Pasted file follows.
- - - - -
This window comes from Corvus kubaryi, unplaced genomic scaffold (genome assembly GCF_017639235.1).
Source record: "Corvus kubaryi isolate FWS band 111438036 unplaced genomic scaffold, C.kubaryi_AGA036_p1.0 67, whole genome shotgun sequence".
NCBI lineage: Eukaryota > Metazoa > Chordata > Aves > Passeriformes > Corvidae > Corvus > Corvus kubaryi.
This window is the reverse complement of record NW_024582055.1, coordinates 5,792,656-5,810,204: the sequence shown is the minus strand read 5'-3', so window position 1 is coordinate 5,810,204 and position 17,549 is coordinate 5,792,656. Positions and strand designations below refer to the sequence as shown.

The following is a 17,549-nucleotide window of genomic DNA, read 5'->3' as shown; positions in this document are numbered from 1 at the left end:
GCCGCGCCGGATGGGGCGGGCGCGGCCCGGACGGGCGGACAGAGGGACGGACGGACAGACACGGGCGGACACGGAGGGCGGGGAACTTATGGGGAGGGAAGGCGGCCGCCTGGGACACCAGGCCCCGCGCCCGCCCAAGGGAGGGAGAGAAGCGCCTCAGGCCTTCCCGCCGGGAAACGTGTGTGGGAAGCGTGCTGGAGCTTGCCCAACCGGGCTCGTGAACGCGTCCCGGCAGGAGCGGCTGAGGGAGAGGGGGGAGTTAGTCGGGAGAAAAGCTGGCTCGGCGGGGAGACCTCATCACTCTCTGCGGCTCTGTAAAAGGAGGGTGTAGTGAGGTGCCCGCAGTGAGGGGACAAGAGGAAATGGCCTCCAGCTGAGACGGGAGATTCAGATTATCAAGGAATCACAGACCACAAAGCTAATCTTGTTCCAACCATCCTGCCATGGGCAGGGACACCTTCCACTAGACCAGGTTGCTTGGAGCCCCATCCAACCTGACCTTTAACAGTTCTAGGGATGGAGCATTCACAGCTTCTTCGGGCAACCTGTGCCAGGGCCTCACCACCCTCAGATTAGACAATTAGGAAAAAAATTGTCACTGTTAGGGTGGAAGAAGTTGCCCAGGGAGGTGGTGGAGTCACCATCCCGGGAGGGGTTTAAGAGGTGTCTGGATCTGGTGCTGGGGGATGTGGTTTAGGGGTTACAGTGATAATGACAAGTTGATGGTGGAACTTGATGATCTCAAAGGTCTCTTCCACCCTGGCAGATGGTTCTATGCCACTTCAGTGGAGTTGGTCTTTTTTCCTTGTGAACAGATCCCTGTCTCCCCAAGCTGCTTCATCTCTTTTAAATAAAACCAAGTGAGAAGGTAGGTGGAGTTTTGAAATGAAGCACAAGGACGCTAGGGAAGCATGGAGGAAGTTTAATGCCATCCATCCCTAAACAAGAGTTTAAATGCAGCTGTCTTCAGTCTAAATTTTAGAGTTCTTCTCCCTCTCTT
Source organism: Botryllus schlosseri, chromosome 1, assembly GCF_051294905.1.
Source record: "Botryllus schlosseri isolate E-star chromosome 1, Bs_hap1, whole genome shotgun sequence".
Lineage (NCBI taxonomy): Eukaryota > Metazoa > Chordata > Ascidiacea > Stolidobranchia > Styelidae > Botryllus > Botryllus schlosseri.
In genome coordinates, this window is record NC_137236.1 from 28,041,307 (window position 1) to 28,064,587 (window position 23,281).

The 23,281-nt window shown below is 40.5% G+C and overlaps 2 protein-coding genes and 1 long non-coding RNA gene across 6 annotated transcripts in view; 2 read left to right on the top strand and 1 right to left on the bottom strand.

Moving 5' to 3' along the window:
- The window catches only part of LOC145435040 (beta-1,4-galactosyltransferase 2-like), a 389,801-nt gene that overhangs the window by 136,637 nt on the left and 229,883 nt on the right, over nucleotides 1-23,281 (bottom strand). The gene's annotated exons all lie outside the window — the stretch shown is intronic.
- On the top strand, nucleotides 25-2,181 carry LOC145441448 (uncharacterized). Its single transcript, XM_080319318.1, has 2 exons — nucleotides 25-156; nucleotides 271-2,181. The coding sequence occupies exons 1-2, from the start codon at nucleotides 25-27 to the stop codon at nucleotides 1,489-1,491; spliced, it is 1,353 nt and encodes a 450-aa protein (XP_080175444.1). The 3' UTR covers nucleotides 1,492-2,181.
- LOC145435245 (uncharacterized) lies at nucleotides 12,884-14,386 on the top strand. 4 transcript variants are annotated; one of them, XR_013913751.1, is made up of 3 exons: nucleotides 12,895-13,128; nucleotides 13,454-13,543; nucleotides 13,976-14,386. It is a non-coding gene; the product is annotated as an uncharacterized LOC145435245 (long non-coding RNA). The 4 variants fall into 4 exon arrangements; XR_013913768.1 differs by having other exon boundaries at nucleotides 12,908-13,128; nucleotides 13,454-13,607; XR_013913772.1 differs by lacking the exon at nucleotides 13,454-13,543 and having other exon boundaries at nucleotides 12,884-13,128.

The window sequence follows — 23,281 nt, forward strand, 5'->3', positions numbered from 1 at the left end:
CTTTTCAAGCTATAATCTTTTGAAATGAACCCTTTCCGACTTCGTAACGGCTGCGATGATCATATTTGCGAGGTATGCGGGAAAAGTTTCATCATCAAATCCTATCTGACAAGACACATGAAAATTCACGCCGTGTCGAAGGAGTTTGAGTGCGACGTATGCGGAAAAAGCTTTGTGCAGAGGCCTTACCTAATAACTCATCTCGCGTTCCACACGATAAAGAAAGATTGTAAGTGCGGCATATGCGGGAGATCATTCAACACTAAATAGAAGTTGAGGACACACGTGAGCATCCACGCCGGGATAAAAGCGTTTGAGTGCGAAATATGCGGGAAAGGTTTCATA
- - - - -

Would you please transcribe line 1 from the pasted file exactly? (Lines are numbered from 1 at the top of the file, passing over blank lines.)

This window comes from Corvus kubaryi, unplaced genomic scaffold (genome assembly GCF_017639235.1).